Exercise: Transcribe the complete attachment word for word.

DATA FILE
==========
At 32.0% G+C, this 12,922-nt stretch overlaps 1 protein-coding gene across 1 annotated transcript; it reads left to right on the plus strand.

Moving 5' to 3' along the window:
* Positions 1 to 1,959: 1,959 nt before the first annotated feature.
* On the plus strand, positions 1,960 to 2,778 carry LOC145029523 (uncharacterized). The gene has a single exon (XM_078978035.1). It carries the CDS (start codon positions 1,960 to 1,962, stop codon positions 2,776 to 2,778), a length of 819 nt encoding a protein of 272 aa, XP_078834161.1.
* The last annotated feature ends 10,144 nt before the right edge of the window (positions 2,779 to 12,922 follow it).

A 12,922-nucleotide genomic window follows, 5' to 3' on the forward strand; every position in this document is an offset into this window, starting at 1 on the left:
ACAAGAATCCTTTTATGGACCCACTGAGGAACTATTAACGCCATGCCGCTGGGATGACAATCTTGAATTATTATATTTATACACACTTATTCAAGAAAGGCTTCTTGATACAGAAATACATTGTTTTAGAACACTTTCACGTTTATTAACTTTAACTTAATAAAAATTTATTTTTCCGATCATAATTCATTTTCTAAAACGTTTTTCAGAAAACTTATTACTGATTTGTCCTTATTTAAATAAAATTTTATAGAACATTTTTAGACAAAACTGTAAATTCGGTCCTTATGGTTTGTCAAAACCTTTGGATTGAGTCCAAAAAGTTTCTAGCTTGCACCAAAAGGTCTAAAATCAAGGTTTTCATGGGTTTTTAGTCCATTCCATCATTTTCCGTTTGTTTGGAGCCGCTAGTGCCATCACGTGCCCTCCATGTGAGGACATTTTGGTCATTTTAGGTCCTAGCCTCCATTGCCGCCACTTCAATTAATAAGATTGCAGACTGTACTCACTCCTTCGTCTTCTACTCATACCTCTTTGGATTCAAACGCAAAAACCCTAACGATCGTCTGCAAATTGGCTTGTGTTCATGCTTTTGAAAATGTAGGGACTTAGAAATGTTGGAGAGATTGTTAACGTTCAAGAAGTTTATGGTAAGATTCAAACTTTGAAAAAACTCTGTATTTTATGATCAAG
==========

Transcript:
At 32.0% G+C, this 12,922-nt stretch overlaps 1 protein-coding gene across 1 annotated transcript; it reads left to right on the plus strand.

Moving 5' to 3' along the window:
* Positions 1 to 1,959: 1,959 nt before the first annotated feature.
* On the plus strand, positions 1,960 to 2,778 carry LOC145029523 (uncharacterized). The gene has a single exon (XM_078978035.1). It carries the CDS (start codon positions 1,960 to 1,962, stop codon positions 2,776 to 2,778), a length of 819 nt encoding a protein of 272 aa, XP_078834161.1.
* The last annotated feature ends 10,144 nt before the right edge of the window (positions 2,779 to 12,922 follow it).

A 12,922-nucleotide genomic window follows, 5' to 3' on the forward strand; every position in this document is an offset into this window, starting at 1 on the left:
ACAAGAATCCTTTTATGGACCCACTGAGGAACTATTAACGCCATGCCGCTGGGATGACAATCTTGAATTATTATATTTATACACACTTATTCAAGAAAGGCTTCTTGATACAGAAATACATTGTTTTAGAACACTTTCACGTTTATTAACTTTAACTTAATAAAAATTTATTTTTCCGATCATAATTCATTTTCTAAAACGTTTTTCAGAAAACTTATTACTGATTTGTCCTTATTTAAATAAAATTTTATAGAACATTTTTAGACAAAACTGTAAATTCGGTCCTTATGGTTTGTCAAAACCTTTGGATTGAGTCCAAAAAGTTTCTAGCTTGCACCAAAAGGTCTAAAATCAAGGTTTTCATGGGTTTTTAGTCCATTCCATCATTTTCCGTTTGTTTGGAGCCGCTAGTGCCATCACGTGCCCTCCATGTGAGGACATTTTGGTCATTTTAGGTCCTAGCCTCCATTGCCGCCACTTCAATTAATAAGATTGCAGACTGTACTCACTCCTTCGTCTTCTACTCATACCTCTTTGGATTCAAACGCAAAAACCCTAACGATCGTCTGCAAATTGGCTTGTGTTCATGCTTTTGAAAATGTAGGGACTTAGAAATGTTGGAGAGATTGTTAACGTTCAAGAAGTTTATGGTAAGATTCAAACTTTGAAAAAACTCTGTATTTTATGATCAAG